Victory: Bristol successfully boycott National Student Survey

Finally, no more annoying emails

The University of Bristol has not been included in the results of this year’s National Student Survey for the first time.

Eleven other institutions, including Oxford, Manchester, Sheffield, UCL, KCL, Liverpool and Cambridge, have also been omitted from the final table.

This follows a boycott organised by the National Union of Students across 25 universities, on the grounds that the findings on student satisfaction will be used, alongside other factors, to calculate the Teaching Excellence Framework.

Those awarded a gold, silver or bronze TEF rating will be permitted to raise tuition fees above the current £9,000 per year cap.

The rate of response dropped this year by four per cent, down from 312,000 student responses in 2016, to 300,000 in 2017. This is in spite of attempts to widen student participation in the survey this year – 446,000 were targeted in 2017, in comparison to 431,000 in 2016.

Guess we’ll never know how they rack up with other unis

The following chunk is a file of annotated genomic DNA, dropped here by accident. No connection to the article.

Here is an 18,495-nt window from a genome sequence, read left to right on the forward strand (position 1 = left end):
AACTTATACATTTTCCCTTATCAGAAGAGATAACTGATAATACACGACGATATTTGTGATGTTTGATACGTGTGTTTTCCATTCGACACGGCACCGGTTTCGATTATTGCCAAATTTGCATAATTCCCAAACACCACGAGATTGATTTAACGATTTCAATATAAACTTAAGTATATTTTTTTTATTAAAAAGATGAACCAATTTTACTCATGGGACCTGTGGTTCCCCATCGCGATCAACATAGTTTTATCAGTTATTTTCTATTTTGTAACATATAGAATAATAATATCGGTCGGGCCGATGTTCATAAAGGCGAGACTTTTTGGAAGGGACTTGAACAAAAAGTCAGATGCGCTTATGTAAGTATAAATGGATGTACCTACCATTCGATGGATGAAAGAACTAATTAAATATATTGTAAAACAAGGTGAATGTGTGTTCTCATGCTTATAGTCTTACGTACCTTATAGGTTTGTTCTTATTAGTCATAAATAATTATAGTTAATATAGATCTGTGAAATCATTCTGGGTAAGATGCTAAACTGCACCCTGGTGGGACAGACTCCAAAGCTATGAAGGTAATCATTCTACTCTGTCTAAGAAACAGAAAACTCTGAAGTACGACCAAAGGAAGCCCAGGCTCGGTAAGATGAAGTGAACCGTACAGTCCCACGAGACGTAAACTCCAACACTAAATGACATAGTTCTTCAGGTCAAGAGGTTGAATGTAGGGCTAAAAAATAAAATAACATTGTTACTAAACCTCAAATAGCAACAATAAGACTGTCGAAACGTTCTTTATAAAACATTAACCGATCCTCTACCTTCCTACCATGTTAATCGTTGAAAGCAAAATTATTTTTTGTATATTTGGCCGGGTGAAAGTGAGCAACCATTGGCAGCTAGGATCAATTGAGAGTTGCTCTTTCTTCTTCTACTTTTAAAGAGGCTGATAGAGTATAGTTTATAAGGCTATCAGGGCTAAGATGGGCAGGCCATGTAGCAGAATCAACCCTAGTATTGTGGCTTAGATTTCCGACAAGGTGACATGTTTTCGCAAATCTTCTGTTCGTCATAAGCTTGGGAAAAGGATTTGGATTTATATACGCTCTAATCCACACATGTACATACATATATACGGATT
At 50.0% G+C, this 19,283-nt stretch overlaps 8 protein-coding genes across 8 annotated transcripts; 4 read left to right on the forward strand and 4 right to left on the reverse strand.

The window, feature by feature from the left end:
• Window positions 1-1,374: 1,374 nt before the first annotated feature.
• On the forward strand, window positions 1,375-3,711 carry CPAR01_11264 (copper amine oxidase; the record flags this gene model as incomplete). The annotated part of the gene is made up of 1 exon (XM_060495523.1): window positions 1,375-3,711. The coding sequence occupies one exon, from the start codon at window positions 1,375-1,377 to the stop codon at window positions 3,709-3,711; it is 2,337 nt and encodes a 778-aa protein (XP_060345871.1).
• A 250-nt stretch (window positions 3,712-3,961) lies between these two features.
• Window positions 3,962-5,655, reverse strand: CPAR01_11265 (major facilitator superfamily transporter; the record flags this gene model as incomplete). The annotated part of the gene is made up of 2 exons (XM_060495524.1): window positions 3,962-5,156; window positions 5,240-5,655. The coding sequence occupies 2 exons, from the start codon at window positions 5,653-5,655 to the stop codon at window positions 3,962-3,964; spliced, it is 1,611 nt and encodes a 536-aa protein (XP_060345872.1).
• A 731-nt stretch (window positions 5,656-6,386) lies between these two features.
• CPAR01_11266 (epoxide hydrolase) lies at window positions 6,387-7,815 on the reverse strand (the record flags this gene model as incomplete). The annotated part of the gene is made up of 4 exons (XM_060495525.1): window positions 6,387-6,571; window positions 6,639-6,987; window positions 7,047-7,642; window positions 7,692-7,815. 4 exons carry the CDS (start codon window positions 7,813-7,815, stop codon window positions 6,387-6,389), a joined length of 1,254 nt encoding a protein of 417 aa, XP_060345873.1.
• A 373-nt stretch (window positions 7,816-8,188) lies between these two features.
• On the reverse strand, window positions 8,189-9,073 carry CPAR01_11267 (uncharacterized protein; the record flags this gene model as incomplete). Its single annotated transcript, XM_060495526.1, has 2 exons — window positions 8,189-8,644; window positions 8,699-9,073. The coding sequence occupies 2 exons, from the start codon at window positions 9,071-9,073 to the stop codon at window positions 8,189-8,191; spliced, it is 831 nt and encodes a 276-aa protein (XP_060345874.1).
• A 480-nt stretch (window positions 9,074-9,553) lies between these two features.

Nonetheless, the extent to which the boycott will meaningfully obstruct rises in tuition fees is disputed. The results of the National Student Survey will be used alongside various other measures, including graduate employment rates, to calculate the Teaching Excellence Framework.

Chris Husbands, chairman of the TEF, has affirmed that the findings of the NSS are not an “accurate proxy for teaching quality”, and consequently will have a minor role in determining TEF scores. The Department of Education has also insisted that the TEF will be formulated by an analysis of the results of National Student Surveys from previous years.

The DofE has stated that it will make sure that “no provider suffers disadvantage as a result of the boycott.”

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